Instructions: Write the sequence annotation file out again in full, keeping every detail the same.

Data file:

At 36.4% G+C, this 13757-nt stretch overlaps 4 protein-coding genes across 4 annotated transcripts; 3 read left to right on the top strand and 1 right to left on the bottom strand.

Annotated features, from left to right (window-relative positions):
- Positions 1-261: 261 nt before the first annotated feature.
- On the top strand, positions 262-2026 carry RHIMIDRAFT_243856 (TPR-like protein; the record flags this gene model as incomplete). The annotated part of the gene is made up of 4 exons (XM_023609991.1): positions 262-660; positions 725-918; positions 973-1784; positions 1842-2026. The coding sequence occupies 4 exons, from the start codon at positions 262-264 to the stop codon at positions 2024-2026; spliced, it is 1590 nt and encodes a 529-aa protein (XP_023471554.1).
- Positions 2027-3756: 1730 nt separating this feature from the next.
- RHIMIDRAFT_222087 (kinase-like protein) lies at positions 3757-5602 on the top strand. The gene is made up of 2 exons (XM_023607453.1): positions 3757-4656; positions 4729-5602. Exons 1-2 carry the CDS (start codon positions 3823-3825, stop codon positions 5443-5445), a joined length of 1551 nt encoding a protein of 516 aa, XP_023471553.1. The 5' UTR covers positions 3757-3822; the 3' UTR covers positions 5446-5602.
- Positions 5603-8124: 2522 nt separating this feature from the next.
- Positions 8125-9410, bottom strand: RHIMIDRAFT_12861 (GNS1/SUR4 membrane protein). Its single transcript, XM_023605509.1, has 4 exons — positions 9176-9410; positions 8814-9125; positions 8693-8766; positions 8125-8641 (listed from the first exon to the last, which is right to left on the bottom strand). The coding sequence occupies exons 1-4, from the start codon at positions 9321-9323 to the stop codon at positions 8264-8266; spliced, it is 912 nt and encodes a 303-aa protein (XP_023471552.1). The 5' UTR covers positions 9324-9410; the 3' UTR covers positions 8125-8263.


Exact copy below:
At 36.4% G+C, this 13757-nt stretch overlaps 4 protein-coding genes across 4 annotated transcripts; 3 read left to right on the top strand and 1 right to left on the bottom strand.

Annotated features, from left to right (window-relative positions):
- Positions 1-261: 261 nt before the first annotated feature.
- On the top strand, positions 262-2026 carry RHIMIDRAFT_243856 (TPR-like protein; the record flags this gene model as incomplete). The annotated part of the gene is made up of 4 exons (XM_023609991.1): positions 262-660; positions 725-918; positions 973-1784; positions 1842-2026. The coding sequence occupies 4 exons, from the start codon at positions 262-264 to the stop codon at positions 2024-2026; spliced, it is 1590 nt and encodes a 529-aa protein (XP_023471554.1).
- Positions 2027-3756: 1730 nt separating this feature from the next.
- RHIMIDRAFT_222087 (kinase-like protein) lies at positions 3757-5602 on the top strand. The gene is made up of 2 exons (XM_023607453.1): positions 3757-4656; positions 4729-5602. Exons 1-2 carry the CDS (start codon positions 3823-3825, stop codon positions 5443-5445), a joined length of 1551 nt encoding a protein of 516 aa, XP_023471553.1. The 5' UTR covers positions 3757-3822; the 3' UTR covers positions 5446-5602.
- Positions 5603-8124: 2522 nt separating this feature from the next.
- Positions 8125-9410, bottom strand: RHIMIDRAFT_12861 (GNS1/SUR4 membrane protein). Its single transcript, XM_023605509.1, has 4 exons — positions 9176-9410; positions 8814-9125; positions 8693-8766; positions 8125-8641 (listed from the first exon to the last, which is right to left on the bottom strand). The coding sequence occupies exons 1-4, from the start codon at positions 9321-9323 to the stop codon at positions 8264-8266; spliced, it is 912 nt and encodes a 303-aa protein (XP_023471552.1). The 5' UTR covers positions 9324-9410; the 3' UTR covers positions 8125-8263.